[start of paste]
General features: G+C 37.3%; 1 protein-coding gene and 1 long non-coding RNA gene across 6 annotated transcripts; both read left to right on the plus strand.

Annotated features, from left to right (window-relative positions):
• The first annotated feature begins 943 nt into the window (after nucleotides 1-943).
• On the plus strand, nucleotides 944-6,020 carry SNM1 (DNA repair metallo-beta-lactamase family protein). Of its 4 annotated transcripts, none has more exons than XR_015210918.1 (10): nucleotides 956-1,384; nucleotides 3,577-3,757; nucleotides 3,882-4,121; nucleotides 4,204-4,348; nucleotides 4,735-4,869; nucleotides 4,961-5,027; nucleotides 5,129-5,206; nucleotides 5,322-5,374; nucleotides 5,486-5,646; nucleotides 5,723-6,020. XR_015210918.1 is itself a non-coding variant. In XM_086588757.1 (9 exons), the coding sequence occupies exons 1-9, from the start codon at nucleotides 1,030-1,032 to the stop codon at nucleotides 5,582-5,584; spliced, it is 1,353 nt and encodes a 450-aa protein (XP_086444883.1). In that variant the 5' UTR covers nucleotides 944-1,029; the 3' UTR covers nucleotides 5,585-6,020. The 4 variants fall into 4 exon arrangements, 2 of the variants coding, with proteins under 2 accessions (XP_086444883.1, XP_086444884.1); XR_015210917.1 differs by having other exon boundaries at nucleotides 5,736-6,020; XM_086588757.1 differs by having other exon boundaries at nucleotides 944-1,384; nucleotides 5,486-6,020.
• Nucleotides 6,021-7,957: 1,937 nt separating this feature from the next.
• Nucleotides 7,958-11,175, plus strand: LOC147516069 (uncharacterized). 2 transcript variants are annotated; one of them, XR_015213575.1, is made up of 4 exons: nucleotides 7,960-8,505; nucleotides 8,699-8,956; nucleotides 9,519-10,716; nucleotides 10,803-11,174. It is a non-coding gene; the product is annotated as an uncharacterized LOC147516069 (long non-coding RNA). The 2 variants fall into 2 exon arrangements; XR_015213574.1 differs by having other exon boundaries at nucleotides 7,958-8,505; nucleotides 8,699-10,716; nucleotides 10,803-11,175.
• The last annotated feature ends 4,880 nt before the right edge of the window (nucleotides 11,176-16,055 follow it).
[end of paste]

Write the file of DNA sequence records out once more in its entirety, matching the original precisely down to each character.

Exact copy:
General features: G+C 37.3%; 1 protein-coding gene and 1 long non-coding RNA gene across 6 annotated transcripts; both read left to right on the plus strand.

Annotated features, from left to right (window-relative positions):
• The first annotated feature begins 943 nt into the window (after nucleotides 1-943).
• On the plus strand, nucleotides 944-6,020 carry SNM1 (DNA repair metallo-beta-lactamase family protein). Of its 4 annotated transcripts, none has more exons than XR_015210918.1 (10): nucleotides 956-1,384; nucleotides 3,577-3,757; nucleotides 3,882-4,121; nucleotides 4,204-4,348; nucleotides 4,735-4,869; nucleotides 4,961-5,027; nucleotides 5,129-5,206; nucleotides 5,322-5,374; nucleotides 5,486-5,646; nucleotides 5,723-6,020. XR_015210918.1 is itself a non-coding variant. In XM_086588757.1 (9 exons), the coding sequence occupies exons 1-9, from the start codon at nucleotides 1,030-1,032 to the stop codon at nucleotides 5,582-5,584; spliced, it is 1,353 nt and encodes a 450-aa protein (XP_086444883.1). In that variant the 5' UTR covers nucleotides 944-1,029; the 3' UTR covers nucleotides 5,585-6,020. The 4 variants fall into 4 exon arrangements, 2 of the variants coding, with proteins under 2 accessions (XP_086444883.1, XP_086444884.1); XR_015210917.1 differs by having other exon boundaries at nucleotides 5,736-6,020; XM_086588757.1 differs by having other exon boundaries at nucleotides 944-1,384; nucleotides 5,486-6,020.
• Nucleotides 6,021-7,957: 1,937 nt separating this feature from the next.
• Nucleotides 7,958-11,175, plus strand: LOC147516069 (uncharacterized). 2 transcript variants are annotated; one of them, XR_015213575.1, is made up of 4 exons: nucleotides 7,960-8,505; nucleotides 8,699-8,956; nucleotides 9,519-10,716; nucleotides 10,803-11,174. It is a non-coding gene; the product is annotated as an uncharacterized LOC147516069 (long non-coding RNA). The 2 variants fall into 2 exon arrangements; XR_015213574.1 differs by having other exon boundaries at nucleotides 7,958-8,505; nucleotides 8,699-10,716; nucleotides 10,803-11,175.
• The last annotated feature ends 4,880 nt before the right edge of the window (nucleotides 11,176-16,055 follow it).